Introduction
Why Choose Living Language? The answer is simple: Living Language works.

  • The Living Language Method™ is effective
  • Our programs are easy-to-use and fun so you stick with it
  • E-tutors and community forums provide support if you're stuck
The Living Language Method™

Most of us have played charades at some point or another. As a game, it's a lot of fun. We watch as someone gestures, pantomimes, and jumps around, trying to guess what it could possibly be that they're trying to convey. In the game, we expect a lot of ridiculous wrong guesses, and we even like the torturous frustration of having no clue what the answer is. The urge to yell "just tell us the answer!" is all part of the fun. But why would anyone want to learn a language this way?

The Living Language Method™ is not a game of charades. It doesn't force adult language learners to try to absorb a new language, like they could when they were babies. It makes use of all the tools that adults have at their disposal to learn efficiently and effectively, without clumsy guesswork or frustration, in order to really learn how to speak a new language.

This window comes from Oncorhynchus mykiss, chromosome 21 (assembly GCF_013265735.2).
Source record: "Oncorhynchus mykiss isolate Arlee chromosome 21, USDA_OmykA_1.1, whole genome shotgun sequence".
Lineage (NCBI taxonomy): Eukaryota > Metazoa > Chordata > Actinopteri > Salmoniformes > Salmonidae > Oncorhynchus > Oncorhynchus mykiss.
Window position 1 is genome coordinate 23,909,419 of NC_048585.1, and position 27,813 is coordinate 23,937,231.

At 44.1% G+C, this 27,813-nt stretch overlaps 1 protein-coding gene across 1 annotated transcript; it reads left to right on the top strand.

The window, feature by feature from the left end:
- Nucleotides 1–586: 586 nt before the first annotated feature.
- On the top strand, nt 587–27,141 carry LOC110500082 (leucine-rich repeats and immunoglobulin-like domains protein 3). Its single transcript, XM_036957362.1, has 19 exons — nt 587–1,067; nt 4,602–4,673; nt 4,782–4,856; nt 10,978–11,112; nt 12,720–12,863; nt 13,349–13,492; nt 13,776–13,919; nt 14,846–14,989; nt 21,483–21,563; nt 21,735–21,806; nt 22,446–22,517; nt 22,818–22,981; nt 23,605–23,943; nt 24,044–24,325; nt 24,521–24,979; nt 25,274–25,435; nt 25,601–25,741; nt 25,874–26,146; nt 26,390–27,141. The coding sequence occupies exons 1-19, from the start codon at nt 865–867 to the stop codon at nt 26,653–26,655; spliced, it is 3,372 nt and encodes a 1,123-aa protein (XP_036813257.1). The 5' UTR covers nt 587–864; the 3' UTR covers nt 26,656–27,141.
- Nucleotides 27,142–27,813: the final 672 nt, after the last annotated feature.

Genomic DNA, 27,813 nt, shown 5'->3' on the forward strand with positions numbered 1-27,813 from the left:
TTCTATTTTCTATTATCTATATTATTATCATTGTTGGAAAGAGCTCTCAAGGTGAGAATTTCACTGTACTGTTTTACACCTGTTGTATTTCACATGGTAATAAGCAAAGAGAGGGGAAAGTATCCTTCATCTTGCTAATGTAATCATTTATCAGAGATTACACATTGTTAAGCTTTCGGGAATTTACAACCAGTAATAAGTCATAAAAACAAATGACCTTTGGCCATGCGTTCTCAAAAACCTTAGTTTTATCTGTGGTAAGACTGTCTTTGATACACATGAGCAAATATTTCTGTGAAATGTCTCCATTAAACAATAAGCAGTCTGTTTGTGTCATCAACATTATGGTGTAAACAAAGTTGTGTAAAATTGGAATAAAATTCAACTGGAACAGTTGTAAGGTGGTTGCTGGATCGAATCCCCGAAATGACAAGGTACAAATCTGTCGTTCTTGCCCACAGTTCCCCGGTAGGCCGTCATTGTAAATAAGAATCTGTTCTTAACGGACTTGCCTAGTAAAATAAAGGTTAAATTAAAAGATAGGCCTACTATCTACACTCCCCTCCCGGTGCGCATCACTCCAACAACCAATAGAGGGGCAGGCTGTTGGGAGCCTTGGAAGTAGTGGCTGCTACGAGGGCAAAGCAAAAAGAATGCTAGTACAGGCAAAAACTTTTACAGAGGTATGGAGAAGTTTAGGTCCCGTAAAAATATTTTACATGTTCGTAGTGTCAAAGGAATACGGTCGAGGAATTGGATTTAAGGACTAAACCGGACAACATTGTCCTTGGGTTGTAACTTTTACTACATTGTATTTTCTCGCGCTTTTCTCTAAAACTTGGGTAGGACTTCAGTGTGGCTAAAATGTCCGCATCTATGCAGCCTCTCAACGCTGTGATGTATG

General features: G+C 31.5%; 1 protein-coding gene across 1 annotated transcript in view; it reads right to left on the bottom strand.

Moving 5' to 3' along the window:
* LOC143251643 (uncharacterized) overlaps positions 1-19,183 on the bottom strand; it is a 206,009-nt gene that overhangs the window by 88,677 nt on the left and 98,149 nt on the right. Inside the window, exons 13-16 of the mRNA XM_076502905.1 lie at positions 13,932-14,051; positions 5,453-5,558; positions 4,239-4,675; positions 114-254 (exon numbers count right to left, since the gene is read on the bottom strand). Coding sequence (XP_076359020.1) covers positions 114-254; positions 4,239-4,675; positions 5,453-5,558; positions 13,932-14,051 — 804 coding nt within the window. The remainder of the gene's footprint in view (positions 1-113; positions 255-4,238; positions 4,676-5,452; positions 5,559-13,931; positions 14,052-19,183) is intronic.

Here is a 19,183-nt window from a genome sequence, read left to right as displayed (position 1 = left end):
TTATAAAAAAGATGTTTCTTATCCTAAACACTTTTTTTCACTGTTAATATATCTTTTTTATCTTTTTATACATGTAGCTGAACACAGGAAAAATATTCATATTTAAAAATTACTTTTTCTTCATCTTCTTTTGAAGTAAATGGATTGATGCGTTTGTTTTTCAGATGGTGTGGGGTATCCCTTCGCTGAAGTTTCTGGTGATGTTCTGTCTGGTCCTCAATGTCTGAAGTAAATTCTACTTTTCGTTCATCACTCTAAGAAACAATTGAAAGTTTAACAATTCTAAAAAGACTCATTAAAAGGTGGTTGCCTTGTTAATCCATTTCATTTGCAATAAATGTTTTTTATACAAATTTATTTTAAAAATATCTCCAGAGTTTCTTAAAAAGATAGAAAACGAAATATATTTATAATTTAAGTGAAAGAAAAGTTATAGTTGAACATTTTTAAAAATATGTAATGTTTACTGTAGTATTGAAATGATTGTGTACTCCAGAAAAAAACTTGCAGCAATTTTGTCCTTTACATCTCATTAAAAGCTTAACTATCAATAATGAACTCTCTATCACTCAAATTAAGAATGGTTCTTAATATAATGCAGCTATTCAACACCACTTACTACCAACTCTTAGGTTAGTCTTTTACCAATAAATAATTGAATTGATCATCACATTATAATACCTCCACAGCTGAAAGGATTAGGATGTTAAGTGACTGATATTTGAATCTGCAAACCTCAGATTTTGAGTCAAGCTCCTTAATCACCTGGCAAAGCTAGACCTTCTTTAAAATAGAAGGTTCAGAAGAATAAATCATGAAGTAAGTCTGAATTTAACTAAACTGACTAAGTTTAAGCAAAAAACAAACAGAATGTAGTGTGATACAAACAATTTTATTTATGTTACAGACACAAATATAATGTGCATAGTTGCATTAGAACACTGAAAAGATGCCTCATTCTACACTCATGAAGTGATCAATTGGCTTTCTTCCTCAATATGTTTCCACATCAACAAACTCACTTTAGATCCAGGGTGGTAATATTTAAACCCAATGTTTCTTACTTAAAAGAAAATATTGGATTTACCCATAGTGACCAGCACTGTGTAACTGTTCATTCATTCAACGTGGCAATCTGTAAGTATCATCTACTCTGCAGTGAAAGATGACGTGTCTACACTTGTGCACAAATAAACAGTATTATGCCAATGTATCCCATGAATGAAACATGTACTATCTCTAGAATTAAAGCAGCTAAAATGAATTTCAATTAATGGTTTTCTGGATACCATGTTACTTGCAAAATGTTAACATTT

Build A Foundation

Work with what you have. The easiest way to learn a new language is to use the same learning strategies that have worked for you in the past and let your native language serve as a bridge to your new language. Begin speaking immediately using essential words and phrases.

Progress with Confidence

Languages are complex systems, but can be broken down into simple steps. By following a building block approach, you can learn a language in small pieces, each piece reinforcing the previous one, while preparing you for the next one. Advance from words to full sentences, then to actual conversations.

Retain What You've Learned

It's easiest to learn and remember a new language when you use more than one sense. The combination of audio and visual input, along with written, recorded, and interactive digital practice, creates a true multimedia learning experience that actively engages you in your new language right from the start. In addition, special recall exercises move your new language from short-term to long-term memory.

Achieve Your Goals

Don't just mimic or memorize. To speak a new language, you need more than words and memorized phrases. With clear and simple explanations of grammar, you'll develop practical language skills to speak with confidence in any situation.